And the grand prize winner: 1. Wait for inspiration.

The fact: Every once in a while, a writer gets an adrenaline rush where ideas fly and paragraphs write themselves and life is grand. But those times seldom produce a quantity of work, and they don’t come frequently enough to make a would-be writer into a professional. The pro goes to work, whether she feels like writing or not. Often, after she’s been there for a while, inspiration pokes its head through the clouds. But even if it doesn’t, in the end it’s literally impossible to tell which paragraphs came in a flash of light like the Ten Commandments to Moses, and which ones the author sweated over and rewrote eighteen times.

The top eleven ways not to finish your book. Get bogged down in method instead of story, try to edit and sell the book before it’s written, focus on the market instead of the story, delay the writing process till it feels just right, question yourself at every turn--and you’ll end up being a successful non-writer.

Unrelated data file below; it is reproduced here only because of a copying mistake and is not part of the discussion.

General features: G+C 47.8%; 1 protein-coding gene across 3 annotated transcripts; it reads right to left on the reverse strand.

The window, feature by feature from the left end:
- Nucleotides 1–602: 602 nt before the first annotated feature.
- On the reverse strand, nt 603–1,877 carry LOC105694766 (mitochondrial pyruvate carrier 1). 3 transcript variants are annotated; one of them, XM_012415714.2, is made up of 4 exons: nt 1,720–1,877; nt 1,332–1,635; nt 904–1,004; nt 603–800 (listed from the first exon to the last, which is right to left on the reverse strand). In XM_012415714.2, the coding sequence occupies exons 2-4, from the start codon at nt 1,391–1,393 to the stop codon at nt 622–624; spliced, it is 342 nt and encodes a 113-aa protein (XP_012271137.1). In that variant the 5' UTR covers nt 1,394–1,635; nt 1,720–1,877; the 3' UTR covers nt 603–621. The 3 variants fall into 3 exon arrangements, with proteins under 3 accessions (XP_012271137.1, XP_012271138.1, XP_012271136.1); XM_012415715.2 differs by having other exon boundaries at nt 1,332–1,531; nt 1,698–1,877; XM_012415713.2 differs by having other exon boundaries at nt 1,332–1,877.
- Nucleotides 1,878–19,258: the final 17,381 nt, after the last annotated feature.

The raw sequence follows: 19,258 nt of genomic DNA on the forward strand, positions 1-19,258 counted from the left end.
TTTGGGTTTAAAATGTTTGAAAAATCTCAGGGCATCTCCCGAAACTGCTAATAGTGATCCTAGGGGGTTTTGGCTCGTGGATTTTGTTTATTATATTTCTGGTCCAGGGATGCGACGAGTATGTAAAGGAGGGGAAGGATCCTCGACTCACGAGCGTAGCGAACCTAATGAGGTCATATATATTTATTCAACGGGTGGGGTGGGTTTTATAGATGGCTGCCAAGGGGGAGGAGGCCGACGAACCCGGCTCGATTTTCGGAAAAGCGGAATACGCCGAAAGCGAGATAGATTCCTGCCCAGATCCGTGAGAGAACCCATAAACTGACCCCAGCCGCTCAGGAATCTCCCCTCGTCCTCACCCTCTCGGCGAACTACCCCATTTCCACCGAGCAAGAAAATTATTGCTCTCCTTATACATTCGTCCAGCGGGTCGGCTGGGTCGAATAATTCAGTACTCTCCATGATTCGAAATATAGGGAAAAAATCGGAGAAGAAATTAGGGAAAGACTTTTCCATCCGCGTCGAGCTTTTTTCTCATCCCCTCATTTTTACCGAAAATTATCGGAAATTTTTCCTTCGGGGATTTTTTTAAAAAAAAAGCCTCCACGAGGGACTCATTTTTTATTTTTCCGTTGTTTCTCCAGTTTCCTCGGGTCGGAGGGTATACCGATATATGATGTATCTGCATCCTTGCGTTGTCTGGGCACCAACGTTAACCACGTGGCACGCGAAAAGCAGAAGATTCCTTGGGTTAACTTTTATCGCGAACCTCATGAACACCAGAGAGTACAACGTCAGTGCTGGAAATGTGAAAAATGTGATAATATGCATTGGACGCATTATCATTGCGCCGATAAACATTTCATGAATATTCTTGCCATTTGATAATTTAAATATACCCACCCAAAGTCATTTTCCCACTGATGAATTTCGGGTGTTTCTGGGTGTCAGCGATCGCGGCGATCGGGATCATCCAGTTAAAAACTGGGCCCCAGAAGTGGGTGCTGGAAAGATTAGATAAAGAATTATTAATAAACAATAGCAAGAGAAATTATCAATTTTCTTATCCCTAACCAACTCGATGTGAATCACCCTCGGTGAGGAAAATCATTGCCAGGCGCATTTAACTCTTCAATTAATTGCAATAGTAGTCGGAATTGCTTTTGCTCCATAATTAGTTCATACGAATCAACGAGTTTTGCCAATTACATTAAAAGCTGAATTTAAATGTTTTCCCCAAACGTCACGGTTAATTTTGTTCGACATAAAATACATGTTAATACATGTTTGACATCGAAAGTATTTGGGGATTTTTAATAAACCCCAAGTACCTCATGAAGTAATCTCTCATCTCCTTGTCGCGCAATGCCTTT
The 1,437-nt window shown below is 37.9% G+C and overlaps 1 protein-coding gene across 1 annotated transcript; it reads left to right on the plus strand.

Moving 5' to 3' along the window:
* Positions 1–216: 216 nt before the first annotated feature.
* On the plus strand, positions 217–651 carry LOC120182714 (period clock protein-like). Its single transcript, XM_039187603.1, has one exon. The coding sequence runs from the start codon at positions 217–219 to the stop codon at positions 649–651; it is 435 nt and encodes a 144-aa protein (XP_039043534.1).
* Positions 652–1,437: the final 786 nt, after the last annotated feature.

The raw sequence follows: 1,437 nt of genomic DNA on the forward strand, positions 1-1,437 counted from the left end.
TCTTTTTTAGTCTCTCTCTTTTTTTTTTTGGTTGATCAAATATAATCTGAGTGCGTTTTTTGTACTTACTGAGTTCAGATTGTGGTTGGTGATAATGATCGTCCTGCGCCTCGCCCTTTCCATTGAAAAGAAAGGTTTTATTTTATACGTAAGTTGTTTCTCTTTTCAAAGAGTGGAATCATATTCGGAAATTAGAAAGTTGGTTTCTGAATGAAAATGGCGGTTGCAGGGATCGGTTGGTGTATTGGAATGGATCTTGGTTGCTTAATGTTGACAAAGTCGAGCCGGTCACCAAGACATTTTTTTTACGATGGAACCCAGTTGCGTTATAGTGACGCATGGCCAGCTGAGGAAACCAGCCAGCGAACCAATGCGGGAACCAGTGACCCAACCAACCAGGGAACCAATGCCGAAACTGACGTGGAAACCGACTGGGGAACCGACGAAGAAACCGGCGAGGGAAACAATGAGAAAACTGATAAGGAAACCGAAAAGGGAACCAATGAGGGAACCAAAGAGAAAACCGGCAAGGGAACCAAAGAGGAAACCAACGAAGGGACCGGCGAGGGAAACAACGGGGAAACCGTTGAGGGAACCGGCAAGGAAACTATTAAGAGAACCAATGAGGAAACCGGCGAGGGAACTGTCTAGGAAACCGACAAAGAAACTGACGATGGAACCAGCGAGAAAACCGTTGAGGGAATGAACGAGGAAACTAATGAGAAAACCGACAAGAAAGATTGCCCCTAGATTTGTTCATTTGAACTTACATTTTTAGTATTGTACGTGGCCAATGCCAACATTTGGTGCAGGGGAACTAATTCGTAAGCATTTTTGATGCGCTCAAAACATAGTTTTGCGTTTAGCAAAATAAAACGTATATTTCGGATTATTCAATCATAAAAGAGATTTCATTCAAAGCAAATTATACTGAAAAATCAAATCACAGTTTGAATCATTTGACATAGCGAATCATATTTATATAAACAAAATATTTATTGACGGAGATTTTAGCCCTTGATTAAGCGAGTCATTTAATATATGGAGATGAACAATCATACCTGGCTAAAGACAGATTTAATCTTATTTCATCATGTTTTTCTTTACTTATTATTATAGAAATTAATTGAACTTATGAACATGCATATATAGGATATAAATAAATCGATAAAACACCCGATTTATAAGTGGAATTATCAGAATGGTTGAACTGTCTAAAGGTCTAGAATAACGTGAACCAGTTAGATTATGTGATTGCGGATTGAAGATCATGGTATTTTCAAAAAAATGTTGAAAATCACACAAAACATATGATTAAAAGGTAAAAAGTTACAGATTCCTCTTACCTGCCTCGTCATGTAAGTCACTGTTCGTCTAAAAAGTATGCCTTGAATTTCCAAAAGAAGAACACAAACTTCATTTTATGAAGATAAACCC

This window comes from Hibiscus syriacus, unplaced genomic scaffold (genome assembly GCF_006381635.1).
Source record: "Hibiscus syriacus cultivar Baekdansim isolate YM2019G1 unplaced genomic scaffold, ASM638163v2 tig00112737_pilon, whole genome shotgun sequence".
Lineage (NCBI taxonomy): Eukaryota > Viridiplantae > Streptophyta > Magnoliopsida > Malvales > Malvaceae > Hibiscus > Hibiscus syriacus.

I’ll practically guarantee it.
Okay... with a show of hands, how many of you have done one or more of these things? Me, too.

My worst offender used to be number five: Polish your first chapter before moving on. Not having a perfect opening used to make me nutty -- I'd work and change and polish and change and polish... ARGH.

I must be learning, though. I don't get stuck in these too often anymore.

Anyone have big plans for the weekend? I'm just going to work out in the garden between thunderstorms...


Allie Boniface said...

Great tips - thanks for sharing!!

Anonymous said...

No big plans here. We had a beach party planned for today but it was cancelled due to rough surf. It rained all day yesterday so it'll take a few days before the water gets back to normal. Looks like I'll be reading and writing all day.


Tori Lennox said...

Oh dear. I'm afraid I've done at least a few of those things...

Christine said...

Sigh. I wanted to copy and paste the entire article to my site as well. I am way too guilty of not writing and then obsessing about not writing. Thank you for stopping by. Like your site here, I'll definitely be back! h

Alice Teh said...

I'm guilty of quite a few of them... Thanks for sharing. Very insightful.